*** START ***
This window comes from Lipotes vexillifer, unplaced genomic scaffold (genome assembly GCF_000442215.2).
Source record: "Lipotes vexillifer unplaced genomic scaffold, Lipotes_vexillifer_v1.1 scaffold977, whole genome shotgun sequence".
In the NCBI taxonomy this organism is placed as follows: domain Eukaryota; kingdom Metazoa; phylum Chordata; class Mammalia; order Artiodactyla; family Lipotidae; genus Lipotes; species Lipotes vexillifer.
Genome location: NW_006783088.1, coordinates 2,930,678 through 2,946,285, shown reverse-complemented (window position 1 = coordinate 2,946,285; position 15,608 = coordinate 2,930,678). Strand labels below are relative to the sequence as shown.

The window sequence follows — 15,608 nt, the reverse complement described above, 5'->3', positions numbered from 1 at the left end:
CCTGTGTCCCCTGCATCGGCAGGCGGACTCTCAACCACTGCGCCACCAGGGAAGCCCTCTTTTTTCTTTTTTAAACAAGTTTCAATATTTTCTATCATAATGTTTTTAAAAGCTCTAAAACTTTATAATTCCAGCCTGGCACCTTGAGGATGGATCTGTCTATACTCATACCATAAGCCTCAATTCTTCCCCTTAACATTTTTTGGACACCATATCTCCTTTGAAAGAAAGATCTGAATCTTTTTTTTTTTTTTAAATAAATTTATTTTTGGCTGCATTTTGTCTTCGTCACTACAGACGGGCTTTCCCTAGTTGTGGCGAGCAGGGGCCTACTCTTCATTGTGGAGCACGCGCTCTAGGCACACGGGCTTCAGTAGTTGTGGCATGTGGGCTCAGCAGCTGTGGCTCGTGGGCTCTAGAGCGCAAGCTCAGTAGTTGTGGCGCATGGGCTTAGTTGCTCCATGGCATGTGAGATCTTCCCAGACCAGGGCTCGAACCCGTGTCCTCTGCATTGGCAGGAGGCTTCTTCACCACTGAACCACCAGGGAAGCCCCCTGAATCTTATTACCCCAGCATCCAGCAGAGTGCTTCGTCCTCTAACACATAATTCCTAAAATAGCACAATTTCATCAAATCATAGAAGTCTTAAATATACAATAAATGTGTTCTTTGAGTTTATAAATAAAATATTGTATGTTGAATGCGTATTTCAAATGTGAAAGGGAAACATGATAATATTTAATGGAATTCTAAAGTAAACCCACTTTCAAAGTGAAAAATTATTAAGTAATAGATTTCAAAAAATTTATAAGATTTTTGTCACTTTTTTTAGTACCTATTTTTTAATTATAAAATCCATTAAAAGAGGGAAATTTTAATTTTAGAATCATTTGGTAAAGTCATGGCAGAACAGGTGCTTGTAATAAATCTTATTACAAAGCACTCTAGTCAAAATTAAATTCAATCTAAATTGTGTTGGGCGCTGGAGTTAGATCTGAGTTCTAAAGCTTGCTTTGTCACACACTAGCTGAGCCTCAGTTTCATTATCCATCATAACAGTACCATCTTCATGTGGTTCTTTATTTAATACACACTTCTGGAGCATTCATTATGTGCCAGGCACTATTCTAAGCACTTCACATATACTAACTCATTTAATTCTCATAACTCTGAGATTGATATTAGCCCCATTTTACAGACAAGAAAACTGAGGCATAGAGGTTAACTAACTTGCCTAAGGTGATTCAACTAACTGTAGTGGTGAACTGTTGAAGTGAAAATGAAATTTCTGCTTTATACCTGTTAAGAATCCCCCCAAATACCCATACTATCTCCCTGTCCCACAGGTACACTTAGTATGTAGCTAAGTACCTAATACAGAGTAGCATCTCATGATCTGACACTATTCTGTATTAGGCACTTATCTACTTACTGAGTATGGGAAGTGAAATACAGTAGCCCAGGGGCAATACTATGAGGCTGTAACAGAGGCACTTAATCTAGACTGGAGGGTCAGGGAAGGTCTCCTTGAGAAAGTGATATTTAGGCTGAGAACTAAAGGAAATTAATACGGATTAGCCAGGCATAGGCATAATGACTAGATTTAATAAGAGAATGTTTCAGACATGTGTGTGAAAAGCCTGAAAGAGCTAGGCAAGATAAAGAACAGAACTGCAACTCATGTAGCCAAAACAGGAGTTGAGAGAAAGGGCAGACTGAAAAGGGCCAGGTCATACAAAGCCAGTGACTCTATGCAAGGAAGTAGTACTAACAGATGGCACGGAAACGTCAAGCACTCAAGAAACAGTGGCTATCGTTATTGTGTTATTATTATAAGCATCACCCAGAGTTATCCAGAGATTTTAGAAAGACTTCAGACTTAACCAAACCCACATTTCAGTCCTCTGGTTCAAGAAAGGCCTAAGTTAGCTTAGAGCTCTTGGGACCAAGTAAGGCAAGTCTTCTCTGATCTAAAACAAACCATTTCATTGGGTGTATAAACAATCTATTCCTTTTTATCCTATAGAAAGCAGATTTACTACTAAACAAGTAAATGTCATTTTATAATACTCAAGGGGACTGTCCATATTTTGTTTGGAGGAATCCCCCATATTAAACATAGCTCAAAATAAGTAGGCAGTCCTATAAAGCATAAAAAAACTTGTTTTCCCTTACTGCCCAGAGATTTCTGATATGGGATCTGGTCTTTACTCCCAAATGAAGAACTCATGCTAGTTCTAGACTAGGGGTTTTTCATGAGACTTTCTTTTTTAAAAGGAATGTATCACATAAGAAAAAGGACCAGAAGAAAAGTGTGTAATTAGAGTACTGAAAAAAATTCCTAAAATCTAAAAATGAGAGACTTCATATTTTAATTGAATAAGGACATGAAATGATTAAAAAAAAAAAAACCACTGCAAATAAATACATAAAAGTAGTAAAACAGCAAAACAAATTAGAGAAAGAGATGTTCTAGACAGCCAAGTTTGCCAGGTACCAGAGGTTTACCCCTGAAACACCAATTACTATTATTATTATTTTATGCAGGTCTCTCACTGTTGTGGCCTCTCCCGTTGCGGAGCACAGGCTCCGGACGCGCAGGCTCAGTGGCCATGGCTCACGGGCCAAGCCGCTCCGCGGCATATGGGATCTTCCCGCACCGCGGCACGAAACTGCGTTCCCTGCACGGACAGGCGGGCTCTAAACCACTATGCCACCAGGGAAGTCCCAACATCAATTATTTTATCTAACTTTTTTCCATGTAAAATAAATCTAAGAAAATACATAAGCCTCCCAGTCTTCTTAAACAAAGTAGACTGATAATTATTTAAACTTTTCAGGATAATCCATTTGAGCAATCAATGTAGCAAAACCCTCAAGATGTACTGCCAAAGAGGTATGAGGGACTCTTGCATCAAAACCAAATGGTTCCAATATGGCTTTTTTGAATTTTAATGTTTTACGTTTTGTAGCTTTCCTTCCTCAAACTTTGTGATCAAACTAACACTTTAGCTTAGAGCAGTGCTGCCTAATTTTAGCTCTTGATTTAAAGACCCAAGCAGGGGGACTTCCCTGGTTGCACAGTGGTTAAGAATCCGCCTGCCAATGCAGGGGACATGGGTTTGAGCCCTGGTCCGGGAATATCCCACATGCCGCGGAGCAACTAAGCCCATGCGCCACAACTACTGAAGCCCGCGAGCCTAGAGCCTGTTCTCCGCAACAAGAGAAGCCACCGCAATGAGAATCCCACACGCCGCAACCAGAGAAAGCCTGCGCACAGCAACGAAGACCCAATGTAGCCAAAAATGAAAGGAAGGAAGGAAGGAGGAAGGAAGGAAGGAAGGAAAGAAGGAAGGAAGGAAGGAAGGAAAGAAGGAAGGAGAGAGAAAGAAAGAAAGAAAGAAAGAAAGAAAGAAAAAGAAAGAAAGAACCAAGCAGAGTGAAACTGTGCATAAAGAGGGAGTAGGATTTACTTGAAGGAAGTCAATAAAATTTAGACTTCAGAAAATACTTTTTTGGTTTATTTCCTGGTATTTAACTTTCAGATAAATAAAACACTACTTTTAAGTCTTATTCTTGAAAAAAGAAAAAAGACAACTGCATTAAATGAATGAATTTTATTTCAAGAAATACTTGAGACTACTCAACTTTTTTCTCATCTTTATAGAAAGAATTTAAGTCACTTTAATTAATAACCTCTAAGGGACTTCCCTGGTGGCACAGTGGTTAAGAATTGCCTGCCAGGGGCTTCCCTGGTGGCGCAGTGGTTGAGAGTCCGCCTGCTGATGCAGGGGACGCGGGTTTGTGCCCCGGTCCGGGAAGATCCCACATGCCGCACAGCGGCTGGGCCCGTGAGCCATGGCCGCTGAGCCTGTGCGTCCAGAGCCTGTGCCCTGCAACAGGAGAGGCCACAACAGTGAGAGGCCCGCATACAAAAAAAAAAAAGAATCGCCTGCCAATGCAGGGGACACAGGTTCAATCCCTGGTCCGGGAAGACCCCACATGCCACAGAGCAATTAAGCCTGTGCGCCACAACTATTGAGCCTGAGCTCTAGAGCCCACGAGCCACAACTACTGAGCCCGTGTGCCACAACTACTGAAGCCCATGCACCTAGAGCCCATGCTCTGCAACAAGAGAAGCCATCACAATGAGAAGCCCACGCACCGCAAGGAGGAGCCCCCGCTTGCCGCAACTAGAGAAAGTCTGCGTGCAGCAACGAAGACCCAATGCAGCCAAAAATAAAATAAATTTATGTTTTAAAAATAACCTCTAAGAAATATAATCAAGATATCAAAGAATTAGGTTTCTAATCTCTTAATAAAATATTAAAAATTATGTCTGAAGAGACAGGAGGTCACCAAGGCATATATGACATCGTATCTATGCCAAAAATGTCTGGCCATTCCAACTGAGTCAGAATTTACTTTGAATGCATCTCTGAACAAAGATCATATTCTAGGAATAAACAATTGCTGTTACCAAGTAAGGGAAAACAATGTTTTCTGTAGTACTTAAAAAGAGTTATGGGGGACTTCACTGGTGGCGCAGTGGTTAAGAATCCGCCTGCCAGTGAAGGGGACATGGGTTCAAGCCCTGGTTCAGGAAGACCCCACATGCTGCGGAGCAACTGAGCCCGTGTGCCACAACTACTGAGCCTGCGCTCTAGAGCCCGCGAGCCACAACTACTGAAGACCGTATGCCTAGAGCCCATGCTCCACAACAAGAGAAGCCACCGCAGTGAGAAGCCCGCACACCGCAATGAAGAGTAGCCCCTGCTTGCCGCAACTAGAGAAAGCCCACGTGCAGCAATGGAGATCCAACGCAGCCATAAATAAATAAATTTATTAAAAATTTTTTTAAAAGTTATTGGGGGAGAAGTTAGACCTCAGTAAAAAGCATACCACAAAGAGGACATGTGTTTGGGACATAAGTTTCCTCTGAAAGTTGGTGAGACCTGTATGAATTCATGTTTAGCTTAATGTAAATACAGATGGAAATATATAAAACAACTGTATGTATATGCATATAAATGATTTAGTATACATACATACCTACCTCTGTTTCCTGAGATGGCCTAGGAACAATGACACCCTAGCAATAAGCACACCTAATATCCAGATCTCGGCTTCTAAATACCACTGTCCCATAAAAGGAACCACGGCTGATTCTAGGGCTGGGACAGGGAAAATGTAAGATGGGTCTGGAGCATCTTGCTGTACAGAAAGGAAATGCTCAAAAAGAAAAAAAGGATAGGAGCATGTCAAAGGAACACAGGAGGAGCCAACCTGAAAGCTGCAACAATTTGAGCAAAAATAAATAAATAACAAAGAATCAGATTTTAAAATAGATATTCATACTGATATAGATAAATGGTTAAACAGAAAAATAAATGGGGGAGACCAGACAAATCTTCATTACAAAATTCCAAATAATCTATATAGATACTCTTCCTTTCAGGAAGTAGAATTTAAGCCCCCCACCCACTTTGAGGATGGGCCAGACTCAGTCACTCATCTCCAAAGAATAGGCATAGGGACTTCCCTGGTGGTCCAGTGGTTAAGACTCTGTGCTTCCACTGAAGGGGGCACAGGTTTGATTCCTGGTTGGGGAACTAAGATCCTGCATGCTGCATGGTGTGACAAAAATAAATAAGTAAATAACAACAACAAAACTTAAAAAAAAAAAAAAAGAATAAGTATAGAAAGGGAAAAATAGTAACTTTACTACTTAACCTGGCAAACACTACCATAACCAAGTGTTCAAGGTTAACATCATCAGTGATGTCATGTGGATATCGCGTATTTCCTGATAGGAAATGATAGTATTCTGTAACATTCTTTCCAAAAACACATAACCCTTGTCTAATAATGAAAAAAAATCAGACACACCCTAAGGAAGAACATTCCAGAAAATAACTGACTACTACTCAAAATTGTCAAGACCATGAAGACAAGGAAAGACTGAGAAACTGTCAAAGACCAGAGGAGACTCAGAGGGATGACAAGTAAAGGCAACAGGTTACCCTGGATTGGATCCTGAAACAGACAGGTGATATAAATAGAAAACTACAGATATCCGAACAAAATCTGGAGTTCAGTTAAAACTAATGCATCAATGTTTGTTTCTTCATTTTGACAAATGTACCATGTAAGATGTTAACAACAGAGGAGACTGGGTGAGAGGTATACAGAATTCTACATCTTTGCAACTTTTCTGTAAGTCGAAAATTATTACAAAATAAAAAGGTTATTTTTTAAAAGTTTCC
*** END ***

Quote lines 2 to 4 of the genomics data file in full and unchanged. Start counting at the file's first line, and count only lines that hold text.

Source record: "Lipotes vexillifer unplaced genomic scaffold, Lipotes_vexillifer_v1.1 scaffold977, whole genome shotgun sequence".
In the NCBI taxonomy this organism is placed as follows: domain Eukaryota; kingdom Metazoa; phylum Chordata; class Mammalia; order Artiodactyla; family Lipotidae; genus Lipotes; species Lipotes vexillifer.
Genome location: NW_006783088.1, coordinates 2,930,678 through 2,946,285, shown reverse-complemented (window position 1 = coordinate 2,946,285; position 15,608 = coordinate 2,930,678). Strand labels below are relative to the sequence as shown.